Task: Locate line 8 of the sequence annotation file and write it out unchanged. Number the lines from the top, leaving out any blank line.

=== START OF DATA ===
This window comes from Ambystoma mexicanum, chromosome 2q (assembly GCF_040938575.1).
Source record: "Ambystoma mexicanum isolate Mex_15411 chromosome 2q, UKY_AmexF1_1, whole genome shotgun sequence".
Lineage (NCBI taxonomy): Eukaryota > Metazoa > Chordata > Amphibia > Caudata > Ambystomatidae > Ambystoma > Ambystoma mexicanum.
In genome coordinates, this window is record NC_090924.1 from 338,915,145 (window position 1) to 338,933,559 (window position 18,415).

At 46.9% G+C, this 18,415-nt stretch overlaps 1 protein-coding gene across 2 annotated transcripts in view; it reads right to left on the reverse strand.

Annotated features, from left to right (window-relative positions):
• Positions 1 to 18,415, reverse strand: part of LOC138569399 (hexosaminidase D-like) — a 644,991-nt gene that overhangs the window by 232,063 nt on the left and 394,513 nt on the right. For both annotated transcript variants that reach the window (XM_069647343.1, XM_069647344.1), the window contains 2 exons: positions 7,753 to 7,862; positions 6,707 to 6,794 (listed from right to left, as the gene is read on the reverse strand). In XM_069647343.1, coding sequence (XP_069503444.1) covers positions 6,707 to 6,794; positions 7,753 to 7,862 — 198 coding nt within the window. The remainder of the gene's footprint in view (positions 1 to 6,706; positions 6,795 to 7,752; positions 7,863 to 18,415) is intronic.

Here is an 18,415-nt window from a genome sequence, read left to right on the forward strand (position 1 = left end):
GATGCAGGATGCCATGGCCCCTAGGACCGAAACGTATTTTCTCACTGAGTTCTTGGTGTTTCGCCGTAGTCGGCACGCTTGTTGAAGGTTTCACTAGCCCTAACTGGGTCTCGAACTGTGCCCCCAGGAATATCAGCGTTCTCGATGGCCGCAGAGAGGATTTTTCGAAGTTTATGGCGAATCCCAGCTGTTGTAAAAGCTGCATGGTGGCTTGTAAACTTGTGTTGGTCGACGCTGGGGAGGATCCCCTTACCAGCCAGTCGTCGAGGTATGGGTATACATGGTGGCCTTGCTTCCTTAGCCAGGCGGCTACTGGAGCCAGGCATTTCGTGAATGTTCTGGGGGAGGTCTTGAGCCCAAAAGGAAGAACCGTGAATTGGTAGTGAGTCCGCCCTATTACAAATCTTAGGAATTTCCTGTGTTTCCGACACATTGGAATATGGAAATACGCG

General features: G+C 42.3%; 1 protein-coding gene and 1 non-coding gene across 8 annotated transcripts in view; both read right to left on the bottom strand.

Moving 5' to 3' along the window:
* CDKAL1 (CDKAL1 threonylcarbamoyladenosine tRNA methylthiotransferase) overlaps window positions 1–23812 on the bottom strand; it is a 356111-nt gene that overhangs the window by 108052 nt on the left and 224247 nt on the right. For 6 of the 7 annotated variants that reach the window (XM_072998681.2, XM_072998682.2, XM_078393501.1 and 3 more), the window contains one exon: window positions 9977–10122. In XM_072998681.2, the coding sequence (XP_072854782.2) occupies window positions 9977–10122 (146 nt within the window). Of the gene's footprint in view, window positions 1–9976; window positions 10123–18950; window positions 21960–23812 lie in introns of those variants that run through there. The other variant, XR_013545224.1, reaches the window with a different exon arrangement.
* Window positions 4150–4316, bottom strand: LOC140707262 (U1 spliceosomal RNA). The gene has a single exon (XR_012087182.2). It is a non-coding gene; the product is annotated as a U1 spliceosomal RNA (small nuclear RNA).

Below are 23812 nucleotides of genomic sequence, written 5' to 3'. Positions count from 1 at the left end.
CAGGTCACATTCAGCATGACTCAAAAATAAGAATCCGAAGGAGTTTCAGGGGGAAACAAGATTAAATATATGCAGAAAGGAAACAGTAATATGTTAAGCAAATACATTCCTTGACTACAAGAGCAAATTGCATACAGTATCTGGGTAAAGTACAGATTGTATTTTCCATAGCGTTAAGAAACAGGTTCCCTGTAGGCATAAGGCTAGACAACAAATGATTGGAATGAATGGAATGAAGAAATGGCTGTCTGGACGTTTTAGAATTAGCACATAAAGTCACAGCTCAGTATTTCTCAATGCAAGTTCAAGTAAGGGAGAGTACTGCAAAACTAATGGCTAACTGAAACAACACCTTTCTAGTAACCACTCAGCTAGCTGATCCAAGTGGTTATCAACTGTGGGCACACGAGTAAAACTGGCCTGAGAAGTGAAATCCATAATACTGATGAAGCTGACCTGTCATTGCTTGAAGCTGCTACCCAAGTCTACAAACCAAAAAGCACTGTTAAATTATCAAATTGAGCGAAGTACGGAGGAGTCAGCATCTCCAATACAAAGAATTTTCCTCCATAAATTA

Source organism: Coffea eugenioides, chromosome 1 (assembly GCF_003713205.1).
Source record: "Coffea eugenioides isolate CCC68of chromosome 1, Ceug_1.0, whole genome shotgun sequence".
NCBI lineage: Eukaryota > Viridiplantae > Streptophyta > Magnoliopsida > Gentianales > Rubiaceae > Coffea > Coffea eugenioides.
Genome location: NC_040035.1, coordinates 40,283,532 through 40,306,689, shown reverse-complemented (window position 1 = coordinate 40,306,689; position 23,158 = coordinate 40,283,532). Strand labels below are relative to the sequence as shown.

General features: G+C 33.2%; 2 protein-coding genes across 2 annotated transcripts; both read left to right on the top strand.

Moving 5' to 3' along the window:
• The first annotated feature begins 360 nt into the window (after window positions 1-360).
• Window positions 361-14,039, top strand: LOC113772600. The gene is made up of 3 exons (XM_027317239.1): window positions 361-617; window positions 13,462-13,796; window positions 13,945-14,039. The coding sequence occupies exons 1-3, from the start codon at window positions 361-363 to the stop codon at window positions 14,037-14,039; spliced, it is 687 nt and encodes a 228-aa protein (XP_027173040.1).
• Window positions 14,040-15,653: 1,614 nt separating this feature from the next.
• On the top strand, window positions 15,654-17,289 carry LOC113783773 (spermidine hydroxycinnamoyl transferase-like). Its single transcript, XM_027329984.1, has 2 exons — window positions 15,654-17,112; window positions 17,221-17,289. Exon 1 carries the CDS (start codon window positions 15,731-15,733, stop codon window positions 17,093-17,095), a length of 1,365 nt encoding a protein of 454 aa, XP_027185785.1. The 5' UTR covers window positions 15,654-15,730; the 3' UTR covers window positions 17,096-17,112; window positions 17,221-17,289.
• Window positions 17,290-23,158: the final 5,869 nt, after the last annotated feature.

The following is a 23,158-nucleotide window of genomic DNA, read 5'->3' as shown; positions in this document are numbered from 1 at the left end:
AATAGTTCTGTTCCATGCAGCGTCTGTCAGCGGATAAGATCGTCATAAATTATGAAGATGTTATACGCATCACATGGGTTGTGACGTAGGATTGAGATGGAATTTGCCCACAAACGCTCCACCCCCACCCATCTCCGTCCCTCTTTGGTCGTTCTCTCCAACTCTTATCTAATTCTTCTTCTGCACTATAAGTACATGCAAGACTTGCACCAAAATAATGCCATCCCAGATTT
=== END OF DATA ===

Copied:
Here is an 18,415-nt window from a genome sequence, read left to right on the forward strand (position 1 = left end):